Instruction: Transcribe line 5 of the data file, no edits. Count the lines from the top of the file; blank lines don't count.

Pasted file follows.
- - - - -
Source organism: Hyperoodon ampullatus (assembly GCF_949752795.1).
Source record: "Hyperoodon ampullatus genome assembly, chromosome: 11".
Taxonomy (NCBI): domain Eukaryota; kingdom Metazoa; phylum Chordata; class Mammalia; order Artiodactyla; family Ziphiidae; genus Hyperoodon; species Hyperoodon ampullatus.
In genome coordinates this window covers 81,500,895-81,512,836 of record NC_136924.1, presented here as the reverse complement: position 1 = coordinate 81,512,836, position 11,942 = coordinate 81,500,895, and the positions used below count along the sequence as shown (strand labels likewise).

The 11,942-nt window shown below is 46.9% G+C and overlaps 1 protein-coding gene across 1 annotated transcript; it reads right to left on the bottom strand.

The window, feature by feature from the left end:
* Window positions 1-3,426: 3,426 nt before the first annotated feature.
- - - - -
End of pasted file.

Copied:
The 11,942-nt window shown below is 46.9% G+C and overlaps 1 protein-coding gene across 1 annotated transcript; it reads right to left on the bottom strand.